Perhaps the day of at-home delivery should cease, but what is so labor intensive about delivery to street-side boxes? Going to cluster boxes may make sense in condos, but in residential neighborhoods it requires people with walkers or wheelchairs to somehow make their way to the cluster box. Will busy parents ask children to go and retrieve the mail from a remote location? Will there be video surveillance? Because I already know what the next problem will be.

Years ago I suggested that, where practical, use H-shaped street-side stands holding two adjacent property mailboxes. This would cut delivery time and wear on postal vehicles in half. That idea was rejected by the postmaster general. Before I would embrace cluster boxes I would easily accept deliveries on Monday, Wednesday and Friday. That would create solvency without risking anyone's safety.

Leonard Di Nardo, Seminole


Consider private casinos

When will our legislators wake up and do what's right for Florida? Last year alone, Seminole Indian casinos earned $2 billion and employed 55,648 in direct jobs and 14,269 in indirect jobs. Can't these legislators count? Can't they see the benefit to the state in terms of taxes?

It's time to consider private casinos. Religious groups don't want them, and why not. Many of them sponsor bingo. State-allowed private casinos benefit everyone. The state's recent decision to do away with Internet game rooms put many people out of work, and senior citizens who found some pleasure in this form of entertainment now sit at home and think about their illnesses.

Jobs, jobs and more jobs should be what's on minds. It helps our economy, takes people off unemployment and food stamps, and really helps out the middle class by offering them new opportunities. Open the doors for those things that help the state's finances. And bring back the Internet game rooms for entertainment.

Vic Gonzalez, Spring Hill


Friday’s letters: What a new Rays ballpark would mean

Rays exec hints at stadium timeline | June 15What a new ballpark would doThe Tampa Bay Rays 2020 organization is working diligently with local business leaders and civic organizations to rally support for the Rays’ new ballpark in Ybor City. The ...
Updated: 9 hours ago

Thursday’s letters: On immigration there has to be a better way

‘Zero tolerance’ ignites outrage | June 20Find better way on immigrationOver the years I’ve voted for candidates from both parties. My observation of the Trump administration’s policy on immigration is not about politics. It has to do with having...
Published: 06/19/18
Updated: 06/21/18

Wednesday’s letters: Charters and traditional public schools each have their place

Public school as public good | Letter, June 17Both kinds of schools can workAs a mother and grandmother of children raised in both traditional public and charter schools in Pinellas County (and a 25-year supporting-services employee for public sc...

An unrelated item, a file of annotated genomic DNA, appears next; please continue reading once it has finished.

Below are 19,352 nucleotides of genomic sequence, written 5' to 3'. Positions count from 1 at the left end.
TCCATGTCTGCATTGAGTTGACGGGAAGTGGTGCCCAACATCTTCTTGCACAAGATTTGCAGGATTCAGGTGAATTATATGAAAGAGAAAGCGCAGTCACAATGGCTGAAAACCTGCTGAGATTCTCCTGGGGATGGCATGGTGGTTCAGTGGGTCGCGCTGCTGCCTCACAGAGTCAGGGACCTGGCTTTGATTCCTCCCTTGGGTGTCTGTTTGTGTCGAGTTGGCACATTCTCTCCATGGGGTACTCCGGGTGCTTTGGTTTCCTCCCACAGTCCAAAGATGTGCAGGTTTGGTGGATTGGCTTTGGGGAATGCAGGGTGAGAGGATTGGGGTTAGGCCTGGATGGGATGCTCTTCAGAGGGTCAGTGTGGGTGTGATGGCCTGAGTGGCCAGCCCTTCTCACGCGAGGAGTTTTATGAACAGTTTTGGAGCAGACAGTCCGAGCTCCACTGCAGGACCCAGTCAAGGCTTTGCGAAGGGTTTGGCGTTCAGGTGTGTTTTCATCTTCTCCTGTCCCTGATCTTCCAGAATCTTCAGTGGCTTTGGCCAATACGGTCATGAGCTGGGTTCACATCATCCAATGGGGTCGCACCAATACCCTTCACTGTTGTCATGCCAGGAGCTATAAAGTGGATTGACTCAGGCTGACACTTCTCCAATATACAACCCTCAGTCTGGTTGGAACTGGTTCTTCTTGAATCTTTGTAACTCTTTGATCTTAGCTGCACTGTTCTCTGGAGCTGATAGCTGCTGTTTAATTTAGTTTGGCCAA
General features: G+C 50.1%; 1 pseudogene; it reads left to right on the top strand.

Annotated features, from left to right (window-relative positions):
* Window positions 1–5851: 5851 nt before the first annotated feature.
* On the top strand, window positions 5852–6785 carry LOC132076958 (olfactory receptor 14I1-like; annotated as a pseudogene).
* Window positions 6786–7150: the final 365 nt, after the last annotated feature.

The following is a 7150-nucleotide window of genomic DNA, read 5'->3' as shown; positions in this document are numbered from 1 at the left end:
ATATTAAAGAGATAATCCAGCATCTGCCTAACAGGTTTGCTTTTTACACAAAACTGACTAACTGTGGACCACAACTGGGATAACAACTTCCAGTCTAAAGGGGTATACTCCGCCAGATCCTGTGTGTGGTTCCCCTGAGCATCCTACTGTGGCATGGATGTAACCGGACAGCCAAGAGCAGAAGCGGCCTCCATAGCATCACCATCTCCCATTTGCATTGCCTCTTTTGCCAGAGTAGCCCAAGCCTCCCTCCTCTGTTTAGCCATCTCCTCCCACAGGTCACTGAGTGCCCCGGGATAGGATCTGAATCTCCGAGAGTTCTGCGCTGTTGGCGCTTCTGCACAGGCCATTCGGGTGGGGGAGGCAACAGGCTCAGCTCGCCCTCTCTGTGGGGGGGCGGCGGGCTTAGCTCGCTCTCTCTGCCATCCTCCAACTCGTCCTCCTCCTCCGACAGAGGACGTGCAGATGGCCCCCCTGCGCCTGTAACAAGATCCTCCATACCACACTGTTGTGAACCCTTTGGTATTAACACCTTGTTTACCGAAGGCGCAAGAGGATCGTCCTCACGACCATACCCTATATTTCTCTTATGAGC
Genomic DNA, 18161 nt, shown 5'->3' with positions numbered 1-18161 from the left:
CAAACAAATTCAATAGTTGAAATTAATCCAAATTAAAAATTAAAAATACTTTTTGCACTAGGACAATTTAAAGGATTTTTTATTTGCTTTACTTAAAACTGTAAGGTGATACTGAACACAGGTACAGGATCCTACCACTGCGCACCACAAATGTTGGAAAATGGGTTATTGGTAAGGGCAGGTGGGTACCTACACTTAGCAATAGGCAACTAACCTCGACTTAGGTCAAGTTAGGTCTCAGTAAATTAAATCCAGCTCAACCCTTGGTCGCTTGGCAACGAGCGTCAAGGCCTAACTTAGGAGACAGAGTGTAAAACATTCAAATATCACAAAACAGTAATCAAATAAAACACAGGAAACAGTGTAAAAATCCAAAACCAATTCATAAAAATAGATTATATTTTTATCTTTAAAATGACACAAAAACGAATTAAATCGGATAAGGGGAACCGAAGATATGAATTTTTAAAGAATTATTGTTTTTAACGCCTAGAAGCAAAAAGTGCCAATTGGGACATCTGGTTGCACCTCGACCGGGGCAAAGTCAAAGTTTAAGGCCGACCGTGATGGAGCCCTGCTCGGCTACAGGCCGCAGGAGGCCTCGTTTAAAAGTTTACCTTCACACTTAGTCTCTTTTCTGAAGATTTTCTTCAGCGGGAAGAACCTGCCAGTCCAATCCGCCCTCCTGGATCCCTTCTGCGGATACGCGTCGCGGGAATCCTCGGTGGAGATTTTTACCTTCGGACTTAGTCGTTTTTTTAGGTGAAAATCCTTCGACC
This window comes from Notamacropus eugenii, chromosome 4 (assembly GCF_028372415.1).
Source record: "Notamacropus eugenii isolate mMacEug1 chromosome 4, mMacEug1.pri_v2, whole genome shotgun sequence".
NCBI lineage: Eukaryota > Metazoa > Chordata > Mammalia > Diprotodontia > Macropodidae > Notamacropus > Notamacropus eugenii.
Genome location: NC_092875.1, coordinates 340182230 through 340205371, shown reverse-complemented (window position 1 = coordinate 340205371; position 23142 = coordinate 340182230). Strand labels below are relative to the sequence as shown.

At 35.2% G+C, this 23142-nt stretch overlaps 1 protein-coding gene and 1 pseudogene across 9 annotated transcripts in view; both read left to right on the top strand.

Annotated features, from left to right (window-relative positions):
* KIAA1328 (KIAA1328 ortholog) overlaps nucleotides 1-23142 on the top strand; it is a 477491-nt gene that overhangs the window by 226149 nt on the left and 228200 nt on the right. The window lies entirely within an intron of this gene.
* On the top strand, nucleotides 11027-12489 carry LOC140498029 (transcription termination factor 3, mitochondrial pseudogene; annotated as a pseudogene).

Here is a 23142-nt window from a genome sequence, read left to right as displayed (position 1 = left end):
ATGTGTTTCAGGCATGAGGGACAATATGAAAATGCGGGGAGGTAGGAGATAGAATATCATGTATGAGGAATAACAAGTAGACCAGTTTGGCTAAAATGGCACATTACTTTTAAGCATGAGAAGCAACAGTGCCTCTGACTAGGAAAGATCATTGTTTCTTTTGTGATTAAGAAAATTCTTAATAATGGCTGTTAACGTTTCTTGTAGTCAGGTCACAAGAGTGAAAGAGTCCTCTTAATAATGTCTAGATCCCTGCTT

Published: 06/18/18
Updated: 06/20/18

Tuesday’s letters: Keep programs that fight AIDS

For author Biden, it’s a father’s gift | June 6Keep programs that fight AIDSAfter former Vice President Joe Biden’s recent visit to St. Petersburg, I noticed an article that he co-wrote with former Sen. Bill Frist. It reminded everyone about the ...
Published: 06/18/18
Updated: 06/19/18

Is anyone watching the money?Hernando County’s budget shortfall is ever changing going from $6 million to $11.5 million to $14 million to what is assumed a final number of $12.6 million. Who knows the budget shortfall could change again.Who’s watchi...
Published: 06/14/18
Updated: 06/18/18

Re: County OKs solar zones | June 8Plea ignored at solar plant hearingThe Pasco County Commission on June 5 voted to identify a utility-sized solar electric plant as a "special exception" use on agricultural-zoned land in Pasco County. What thi...
Published: 06/14/18
Updated: 06/18/18

Monday’s letters: Skip those plastic bags and save the environment

To save our seas, overcome congressional apathy | Column, June 16Do your part and skip plastic bagsEvery day we read about the shame of our landfills and oceans filling up with plastic bags, yet most people don’t care. My wife and I always carry ...
Published: 06/14/18
Updated: 06/18/18

White House defends splitting up families as ‘biblical’ | June 15The suffering of the childrenI am a mother and attorney with more than 20 years of practice living in Tampa. For the past three years, I worked as a magistrate in a Unified Family C...
Published: 06/14/18
Updated: 06/15/18

Saturday’s letters: Community-based care requires community involvement

Fix foster care, and do it quickly | Editorial, June 15Involve the community itselfWhile the detailed article about the scathing state review of Hillsborough County’s foster care problems touched on leadership, a critical point was not addressed....
Published: 06/14/18
Updated: 06/15/18

Friday’s letters: Freight trains are infrastructure that works in Tampa Bay

Railroads are infrastructure that worksFreight trains carry the loadCentral Florida is our state’s fastest-growing region. We’re on track to outpace South Florida’s growth 2-to-1 over the next several years. Great news for our local economy, but it n...
Published: 06/12/18
Updated: 06/15/18